3) Examine the multilayered multidisciplinary range of interventions possible and practical for the urban context and compare them to the interventions often used in camp settings.

The course will encourage active participation and sharing of experiences of its students.

About the Instructor: Nancy Baron is the Director of the Psychosocial Services and Training Institute in Cairo and Global Psycho-Social Initiatives (GPSI). She received her Doctorate in Education at the University of Massachusetts, U.S.A. with a concentration in Family Therapy and Counseling Psychology. Since 1989, she has provided consultation, assessment, training, program design and development, research and evaluation for UN organizations and international and local NGOs in community and family focused psychosocial, mental health and peace building initiatives for conflict and post-conflict countries. She has lived and worked with emergency affected populations in the Middle East: Egypt, Libya, Saudi Arabia, Occupied Palestinian Territories; Jordan and Lebanon; in Africa: Burundi, Egypt, Guinea Conakry, Kenya, Liberia, Sierra Leone, Somalia, South Africa, South Sudan, Sudan and Uganda; in Asia: Afghanistan, Bangladesh, Cambodia, Indonesia, Japan and Sri Lanka; in Eastern Europe: Kosovo and Albania; in South America: Colombia; and in the South Pacific: Solomon Islands.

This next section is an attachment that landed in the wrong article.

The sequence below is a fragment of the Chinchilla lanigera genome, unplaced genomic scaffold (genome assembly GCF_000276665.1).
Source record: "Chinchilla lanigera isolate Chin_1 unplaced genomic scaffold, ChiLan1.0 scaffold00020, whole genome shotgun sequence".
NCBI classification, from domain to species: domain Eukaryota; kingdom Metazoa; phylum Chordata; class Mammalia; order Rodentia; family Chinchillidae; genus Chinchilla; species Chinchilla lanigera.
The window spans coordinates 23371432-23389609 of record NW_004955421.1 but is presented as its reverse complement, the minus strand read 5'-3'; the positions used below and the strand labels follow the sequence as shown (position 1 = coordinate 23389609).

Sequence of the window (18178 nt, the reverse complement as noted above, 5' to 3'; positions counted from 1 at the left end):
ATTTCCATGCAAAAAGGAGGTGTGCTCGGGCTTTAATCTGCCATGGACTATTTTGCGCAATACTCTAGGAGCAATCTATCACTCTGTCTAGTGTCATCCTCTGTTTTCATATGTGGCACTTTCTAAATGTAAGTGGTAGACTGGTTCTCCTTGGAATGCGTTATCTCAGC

The deadline for submitting course applications are:

  • For scholarships: 19th of May
  • For self sponsored participants or for participants sponsored by any organization or their employer: 22nd of May
  • Deadline for paying course deposit is 31st of May

Venue of the course:  The course will take place on the Tahrir Campus in Downtown Cairo

4.      International Migration and the State System (June 23- 27, 2013)